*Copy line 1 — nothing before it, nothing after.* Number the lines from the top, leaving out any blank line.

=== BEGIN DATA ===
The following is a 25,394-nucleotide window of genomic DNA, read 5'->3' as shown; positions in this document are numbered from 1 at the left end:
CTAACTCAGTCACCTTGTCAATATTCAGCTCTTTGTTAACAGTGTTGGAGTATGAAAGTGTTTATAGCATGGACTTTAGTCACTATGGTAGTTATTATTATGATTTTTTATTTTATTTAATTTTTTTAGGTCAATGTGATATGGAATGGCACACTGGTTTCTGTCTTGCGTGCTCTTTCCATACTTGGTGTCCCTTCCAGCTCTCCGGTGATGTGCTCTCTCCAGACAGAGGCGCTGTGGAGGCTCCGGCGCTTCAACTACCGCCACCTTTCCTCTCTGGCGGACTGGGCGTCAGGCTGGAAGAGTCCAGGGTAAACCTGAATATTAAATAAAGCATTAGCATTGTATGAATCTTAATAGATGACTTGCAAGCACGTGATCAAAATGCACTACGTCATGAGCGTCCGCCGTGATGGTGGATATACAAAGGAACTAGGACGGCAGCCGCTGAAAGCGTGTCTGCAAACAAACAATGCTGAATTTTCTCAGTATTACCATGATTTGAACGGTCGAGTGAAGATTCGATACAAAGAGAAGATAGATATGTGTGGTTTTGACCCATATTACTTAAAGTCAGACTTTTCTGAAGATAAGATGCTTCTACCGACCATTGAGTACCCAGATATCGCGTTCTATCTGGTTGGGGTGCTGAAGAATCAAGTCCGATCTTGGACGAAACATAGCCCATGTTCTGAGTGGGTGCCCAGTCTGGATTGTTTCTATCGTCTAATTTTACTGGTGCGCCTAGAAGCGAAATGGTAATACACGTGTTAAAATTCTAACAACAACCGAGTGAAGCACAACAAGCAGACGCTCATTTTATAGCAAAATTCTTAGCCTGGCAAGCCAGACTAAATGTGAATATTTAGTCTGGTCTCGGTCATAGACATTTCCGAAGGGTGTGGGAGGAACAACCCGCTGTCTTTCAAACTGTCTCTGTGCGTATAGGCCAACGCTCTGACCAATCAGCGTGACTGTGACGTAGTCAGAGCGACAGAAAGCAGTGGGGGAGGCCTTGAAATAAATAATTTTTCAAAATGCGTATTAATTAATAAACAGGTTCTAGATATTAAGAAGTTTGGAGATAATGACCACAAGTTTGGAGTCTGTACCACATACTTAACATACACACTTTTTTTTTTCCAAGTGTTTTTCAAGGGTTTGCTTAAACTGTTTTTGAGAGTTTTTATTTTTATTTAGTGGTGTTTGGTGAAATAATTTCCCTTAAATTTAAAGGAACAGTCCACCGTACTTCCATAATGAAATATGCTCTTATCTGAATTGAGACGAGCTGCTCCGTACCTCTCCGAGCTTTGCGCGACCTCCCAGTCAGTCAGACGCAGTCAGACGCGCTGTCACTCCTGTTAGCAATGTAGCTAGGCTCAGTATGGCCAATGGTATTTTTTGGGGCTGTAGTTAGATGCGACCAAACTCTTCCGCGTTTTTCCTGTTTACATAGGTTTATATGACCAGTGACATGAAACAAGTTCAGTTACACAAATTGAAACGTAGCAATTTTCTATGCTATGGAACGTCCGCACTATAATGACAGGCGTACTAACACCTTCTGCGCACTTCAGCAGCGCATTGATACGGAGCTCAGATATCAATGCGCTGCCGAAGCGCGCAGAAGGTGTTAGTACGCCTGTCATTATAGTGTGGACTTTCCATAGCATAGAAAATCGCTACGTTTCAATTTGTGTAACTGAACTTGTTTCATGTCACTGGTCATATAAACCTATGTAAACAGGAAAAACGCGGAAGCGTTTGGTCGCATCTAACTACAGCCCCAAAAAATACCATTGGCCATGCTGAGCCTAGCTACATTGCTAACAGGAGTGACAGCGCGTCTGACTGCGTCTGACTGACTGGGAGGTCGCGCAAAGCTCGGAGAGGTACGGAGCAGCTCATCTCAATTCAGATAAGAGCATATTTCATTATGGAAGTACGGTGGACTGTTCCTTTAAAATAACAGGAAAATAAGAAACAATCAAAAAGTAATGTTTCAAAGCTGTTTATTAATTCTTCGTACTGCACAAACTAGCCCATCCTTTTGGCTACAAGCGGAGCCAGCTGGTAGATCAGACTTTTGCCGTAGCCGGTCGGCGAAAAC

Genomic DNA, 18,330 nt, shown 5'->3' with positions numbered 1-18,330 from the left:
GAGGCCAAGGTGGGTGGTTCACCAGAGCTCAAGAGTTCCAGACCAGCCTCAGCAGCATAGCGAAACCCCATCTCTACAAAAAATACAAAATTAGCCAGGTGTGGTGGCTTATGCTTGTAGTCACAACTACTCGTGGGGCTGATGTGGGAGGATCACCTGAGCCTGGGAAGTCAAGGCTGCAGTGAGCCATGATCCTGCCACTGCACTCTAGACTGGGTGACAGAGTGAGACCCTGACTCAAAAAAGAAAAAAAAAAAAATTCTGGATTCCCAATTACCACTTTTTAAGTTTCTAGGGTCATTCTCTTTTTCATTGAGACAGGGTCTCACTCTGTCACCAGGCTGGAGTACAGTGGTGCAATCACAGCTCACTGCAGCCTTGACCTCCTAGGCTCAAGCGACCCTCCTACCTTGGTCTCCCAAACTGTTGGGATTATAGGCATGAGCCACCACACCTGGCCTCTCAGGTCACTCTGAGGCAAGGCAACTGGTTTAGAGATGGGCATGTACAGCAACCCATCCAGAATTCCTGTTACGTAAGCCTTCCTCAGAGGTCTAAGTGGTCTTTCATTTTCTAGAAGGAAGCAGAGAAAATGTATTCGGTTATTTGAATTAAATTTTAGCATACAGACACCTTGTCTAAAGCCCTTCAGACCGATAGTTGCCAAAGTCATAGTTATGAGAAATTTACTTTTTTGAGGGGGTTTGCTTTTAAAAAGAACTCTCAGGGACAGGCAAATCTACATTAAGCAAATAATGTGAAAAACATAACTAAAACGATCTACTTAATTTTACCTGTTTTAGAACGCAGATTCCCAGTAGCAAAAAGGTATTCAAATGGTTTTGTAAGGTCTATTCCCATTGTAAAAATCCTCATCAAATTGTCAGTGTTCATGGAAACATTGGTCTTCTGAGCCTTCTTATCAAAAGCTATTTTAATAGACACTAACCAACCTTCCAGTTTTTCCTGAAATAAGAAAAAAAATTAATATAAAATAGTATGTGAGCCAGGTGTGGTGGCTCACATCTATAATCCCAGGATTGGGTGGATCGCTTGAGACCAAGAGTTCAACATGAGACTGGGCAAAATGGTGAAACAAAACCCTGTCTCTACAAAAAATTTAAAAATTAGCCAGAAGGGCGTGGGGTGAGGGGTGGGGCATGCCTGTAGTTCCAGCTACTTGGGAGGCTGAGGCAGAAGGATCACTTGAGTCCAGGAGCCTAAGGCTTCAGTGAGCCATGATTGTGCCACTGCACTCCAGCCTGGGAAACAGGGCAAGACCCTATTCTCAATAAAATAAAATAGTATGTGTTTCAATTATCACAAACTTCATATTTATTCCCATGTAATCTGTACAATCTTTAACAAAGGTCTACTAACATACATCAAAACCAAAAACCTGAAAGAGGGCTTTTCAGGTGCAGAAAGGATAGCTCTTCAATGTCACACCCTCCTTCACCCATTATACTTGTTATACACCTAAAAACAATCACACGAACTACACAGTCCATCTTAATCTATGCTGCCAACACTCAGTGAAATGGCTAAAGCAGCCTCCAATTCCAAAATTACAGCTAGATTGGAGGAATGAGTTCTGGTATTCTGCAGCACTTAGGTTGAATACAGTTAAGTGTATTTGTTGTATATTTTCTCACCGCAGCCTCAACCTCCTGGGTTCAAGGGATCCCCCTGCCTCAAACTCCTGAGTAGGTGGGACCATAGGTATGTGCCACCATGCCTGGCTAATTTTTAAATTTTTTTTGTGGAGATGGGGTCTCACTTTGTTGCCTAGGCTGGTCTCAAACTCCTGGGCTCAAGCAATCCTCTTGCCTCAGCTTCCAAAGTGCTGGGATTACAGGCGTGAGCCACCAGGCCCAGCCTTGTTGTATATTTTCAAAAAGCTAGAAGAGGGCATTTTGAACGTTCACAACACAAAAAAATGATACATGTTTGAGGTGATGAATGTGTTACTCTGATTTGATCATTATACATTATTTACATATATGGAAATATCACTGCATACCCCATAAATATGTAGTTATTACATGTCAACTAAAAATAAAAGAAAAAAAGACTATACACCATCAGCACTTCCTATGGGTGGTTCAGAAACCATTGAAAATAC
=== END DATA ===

The following is a 25,394-nucleotide window of genomic DNA, read 5'->3' as shown; positions in this document are numbered from 1 at the left end: